Following the lead of other local authorities in Brussels region, the city council on Monday evening unanimously adopted a motion aiming to register and protect old lifts which are part of the capital’s built heritage.
The royal decree from 9 March 2003 relating to lift safety, stipulates that those lifts that had come into service before 1958 must be modernised by December 2022 at the latest. A number of funnel lifts with accordion doors, typical of the early 20th century, fall into this bracket.
Two weeks ago, a citizen group from the “Save our elevators” NGO called upon the City council to point out that this modernisation, intended to replace accordion with ordinary doors, was simply not necessary to satisfy the safety criteria required by law.
According to the NGO, since 2005 the law has sanctioned the execution of a risk assessment employing the so-called “Kinney” method enabling ‘tailored’ solutions to be validated. Some lift renovations have therefore been able to benefit from modernisation using alternative techniques that respect the lifts unique and original characteristics.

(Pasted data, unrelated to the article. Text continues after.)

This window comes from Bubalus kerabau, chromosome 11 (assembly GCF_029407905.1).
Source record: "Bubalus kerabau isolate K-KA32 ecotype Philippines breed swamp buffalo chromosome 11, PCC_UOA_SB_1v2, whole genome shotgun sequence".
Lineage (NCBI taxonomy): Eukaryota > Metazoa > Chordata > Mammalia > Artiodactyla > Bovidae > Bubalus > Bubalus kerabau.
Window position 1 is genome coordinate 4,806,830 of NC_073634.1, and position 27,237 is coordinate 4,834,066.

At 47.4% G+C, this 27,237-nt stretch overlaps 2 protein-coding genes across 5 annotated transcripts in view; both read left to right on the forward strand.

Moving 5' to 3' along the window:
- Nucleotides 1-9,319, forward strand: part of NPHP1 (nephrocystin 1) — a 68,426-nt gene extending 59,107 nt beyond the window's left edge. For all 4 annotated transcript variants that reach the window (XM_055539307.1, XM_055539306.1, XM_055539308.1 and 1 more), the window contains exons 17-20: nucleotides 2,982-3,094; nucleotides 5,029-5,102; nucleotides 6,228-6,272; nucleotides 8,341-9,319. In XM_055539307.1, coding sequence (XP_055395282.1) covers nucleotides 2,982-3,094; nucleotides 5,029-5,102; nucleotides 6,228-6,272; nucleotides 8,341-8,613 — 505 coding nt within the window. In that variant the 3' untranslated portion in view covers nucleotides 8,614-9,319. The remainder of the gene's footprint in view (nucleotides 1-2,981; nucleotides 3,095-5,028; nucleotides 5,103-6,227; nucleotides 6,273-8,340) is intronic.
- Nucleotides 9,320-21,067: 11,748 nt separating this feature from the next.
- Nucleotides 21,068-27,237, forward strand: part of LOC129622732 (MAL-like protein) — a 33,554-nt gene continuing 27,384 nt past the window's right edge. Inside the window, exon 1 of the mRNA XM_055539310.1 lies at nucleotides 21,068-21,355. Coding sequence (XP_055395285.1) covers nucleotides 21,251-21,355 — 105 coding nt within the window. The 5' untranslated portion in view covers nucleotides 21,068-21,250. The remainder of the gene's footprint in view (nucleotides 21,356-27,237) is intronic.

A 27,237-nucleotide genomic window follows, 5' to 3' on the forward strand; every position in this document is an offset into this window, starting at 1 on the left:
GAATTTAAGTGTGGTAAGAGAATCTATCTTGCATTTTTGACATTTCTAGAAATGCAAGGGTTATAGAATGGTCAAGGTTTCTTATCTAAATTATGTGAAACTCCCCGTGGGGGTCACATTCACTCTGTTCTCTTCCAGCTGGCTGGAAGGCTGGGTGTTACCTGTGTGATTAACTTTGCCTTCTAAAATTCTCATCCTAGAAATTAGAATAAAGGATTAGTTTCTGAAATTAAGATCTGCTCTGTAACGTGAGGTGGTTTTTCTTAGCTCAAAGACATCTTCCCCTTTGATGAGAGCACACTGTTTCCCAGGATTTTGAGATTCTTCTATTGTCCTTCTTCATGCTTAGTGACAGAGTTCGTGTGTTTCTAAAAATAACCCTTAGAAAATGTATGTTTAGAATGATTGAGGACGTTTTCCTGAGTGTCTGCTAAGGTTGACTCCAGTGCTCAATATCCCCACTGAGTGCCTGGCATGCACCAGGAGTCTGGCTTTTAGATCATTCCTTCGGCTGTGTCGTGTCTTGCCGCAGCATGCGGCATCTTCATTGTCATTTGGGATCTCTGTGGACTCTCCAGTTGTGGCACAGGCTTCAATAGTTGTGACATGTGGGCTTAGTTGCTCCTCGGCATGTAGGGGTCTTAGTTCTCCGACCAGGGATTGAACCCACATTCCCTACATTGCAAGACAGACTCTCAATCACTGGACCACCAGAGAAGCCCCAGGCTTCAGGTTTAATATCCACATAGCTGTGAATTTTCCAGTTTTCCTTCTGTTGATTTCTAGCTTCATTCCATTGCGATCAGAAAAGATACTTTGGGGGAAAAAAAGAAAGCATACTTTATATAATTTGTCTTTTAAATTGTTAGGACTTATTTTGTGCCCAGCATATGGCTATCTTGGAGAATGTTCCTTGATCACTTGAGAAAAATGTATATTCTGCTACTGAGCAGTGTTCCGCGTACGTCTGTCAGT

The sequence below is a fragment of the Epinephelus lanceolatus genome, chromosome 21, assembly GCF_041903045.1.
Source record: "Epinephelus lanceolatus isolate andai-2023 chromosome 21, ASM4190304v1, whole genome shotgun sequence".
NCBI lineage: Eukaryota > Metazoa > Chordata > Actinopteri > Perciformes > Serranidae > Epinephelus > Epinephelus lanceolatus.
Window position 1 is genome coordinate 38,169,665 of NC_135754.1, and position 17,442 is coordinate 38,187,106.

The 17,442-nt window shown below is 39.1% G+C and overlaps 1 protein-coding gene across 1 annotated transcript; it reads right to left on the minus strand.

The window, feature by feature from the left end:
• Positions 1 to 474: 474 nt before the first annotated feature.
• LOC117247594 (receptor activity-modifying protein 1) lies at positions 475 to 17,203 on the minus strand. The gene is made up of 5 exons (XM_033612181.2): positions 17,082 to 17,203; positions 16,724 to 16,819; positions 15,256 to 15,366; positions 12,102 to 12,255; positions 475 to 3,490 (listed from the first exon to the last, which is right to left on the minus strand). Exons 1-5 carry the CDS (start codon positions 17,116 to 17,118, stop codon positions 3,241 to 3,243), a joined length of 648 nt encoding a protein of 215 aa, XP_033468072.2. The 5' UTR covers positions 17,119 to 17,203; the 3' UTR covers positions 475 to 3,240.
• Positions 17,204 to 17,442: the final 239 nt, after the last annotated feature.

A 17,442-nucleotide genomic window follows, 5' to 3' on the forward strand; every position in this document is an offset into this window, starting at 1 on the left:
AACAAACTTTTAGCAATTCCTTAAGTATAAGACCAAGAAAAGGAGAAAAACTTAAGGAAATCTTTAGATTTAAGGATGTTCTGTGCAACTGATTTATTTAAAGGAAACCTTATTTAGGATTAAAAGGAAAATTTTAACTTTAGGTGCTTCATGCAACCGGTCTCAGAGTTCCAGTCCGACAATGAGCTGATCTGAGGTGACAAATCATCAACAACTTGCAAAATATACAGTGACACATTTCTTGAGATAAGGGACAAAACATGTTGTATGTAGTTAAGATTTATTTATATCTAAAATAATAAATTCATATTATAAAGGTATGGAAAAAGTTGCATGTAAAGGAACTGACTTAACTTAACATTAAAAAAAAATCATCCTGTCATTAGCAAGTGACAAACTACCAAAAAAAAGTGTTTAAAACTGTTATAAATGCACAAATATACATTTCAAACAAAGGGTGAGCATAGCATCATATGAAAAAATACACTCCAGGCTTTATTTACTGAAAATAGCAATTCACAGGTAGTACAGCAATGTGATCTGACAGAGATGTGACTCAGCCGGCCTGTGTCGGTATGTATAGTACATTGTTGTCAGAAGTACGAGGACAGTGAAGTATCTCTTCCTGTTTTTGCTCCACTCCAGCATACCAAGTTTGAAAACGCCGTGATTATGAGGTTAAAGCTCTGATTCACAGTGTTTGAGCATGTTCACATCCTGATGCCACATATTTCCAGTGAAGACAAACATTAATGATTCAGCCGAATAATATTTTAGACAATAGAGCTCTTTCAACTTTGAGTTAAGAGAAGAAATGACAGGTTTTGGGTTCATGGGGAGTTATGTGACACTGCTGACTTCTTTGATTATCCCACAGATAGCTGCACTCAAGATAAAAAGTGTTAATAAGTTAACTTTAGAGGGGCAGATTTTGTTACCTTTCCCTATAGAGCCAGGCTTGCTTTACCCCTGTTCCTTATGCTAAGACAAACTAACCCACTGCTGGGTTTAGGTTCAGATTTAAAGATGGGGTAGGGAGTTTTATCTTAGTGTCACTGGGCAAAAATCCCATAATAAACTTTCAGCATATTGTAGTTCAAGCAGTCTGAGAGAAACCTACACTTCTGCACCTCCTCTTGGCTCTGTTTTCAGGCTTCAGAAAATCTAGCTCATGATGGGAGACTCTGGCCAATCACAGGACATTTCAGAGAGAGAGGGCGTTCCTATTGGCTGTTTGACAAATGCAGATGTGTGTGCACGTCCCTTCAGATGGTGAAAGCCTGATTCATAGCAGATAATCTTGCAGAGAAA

The NGO explains that it is possible to modernise the lifts without changing their original designs by installing a photosensitive screen and employing a more elaborate method of risk assessment.
Led by Marie Nagy (DéFI), the city council adopted a motion co-signed by the Socialist Party, Ecolo-Groen, cdH and MR group heads, aiming to set up an inventory of the lifts, inform their owners and make renovations more cost-effective.
The motion aims notably to call upon the Federal government to adapt the 2003 law to authorise renovations for the lifts that will not completely mar the architecturally historic lifts.
The Brussels Times